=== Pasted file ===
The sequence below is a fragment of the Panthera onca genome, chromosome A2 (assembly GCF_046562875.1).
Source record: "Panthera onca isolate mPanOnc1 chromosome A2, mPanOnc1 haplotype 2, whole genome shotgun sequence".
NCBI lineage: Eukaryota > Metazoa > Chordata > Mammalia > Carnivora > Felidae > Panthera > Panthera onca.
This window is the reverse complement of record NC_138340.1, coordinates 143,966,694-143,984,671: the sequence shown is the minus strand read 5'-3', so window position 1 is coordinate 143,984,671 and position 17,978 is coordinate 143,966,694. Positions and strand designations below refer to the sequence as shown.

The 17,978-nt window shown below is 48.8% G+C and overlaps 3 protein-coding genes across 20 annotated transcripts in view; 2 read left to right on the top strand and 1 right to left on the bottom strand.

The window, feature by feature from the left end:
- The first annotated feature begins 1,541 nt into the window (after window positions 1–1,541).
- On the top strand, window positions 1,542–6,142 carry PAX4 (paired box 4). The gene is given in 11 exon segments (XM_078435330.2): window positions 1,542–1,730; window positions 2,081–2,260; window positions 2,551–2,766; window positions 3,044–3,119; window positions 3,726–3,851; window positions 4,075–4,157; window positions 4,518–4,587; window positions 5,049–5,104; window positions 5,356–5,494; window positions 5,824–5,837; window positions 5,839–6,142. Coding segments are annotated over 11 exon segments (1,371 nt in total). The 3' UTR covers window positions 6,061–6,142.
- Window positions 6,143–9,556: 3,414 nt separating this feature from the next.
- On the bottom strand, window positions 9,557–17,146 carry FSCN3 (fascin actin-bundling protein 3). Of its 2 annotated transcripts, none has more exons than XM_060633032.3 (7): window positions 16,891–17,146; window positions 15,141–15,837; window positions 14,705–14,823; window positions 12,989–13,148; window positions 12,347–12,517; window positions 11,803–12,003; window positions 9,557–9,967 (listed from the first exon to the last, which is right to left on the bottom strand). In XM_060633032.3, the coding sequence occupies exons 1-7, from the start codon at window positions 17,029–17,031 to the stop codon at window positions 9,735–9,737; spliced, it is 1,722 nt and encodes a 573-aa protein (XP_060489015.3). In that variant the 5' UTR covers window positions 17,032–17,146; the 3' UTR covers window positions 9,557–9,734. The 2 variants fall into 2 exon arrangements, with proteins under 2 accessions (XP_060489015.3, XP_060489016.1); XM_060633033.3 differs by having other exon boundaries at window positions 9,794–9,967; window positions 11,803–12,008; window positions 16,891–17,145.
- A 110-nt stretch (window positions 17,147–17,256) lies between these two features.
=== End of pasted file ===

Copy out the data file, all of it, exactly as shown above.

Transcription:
The sequence below is a fragment of the Panthera onca genome, chromosome A2 (assembly GCF_046562875.1).
Source record: "Panthera onca isolate mPanOnc1 chromosome A2, mPanOnc1 haplotype 2, whole genome shotgun sequence".
NCBI lineage: Eukaryota > Metazoa > Chordata > Mammalia > Carnivora > Felidae > Panthera > Panthera onca.
This window is the reverse complement of record NC_138340.1, coordinates 143,966,694-143,984,671: the sequence shown is the minus strand read 5'-3', so window position 1 is coordinate 143,984,671 and position 17,978 is coordinate 143,966,694. Positions and strand designations below refer to the sequence as shown.

The 17,978-nt window shown below is 48.8% G+C and overlaps 3 protein-coding genes across 20 annotated transcripts in view; 2 read left to right on the top strand and 1 right to left on the bottom strand.

The window, feature by feature from the left end:
- The first annotated feature begins 1,541 nt into the window (after window positions 1–1,541).
- On the top strand, window positions 1,542–6,142 carry PAX4 (paired box 4). The gene is given in 11 exon segments (XM_078435330.2): window positions 1,542–1,730; window positions 2,081–2,260; window positions 2,551–2,766; window positions 3,044–3,119; window positions 3,726–3,851; window positions 4,075–4,157; window positions 4,518–4,587; window positions 5,049–5,104; window positions 5,356–5,494; window positions 5,824–5,837; window positions 5,839–6,142. Coding segments are annotated over 11 exon segments (1,371 nt in total). The 3' UTR covers window positions 6,061–6,142.
- Window positions 6,143–9,556: 3,414 nt separating this feature from the next.
- On the bottom strand, window positions 9,557–17,146 carry FSCN3 (fascin actin-bundling protein 3). Of its 2 annotated transcripts, none has more exons than XM_060633032.3 (7): window positions 16,891–17,146; window positions 15,141–15,837; window positions 14,705–14,823; window positions 12,989–13,148; window positions 12,347–12,517; window positions 11,803–12,003; window positions 9,557–9,967 (listed from the first exon to the last, which is right to left on the bottom strand). In XM_060633032.3, the coding sequence occupies exons 1-7, from the start codon at window positions 17,029–17,031 to the stop codon at window positions 9,735–9,737; spliced, it is 1,722 nt and encodes a 573-aa protein (XP_060489015.3). In that variant the 5' UTR covers window positions 17,032–17,146; the 3' UTR covers window positions 9,557–9,734. The 2 variants fall into 2 exon arrangements, with proteins under 2 accessions (XP_060489015.3, XP_060489016.1); XM_060633033.3 differs by having other exon boundaries at window positions 9,794–9,967; window positions 11,803–12,008; window positions 16,891–17,145.
- A 110-nt stretch (window positions 17,147–17,256) lies between these two features.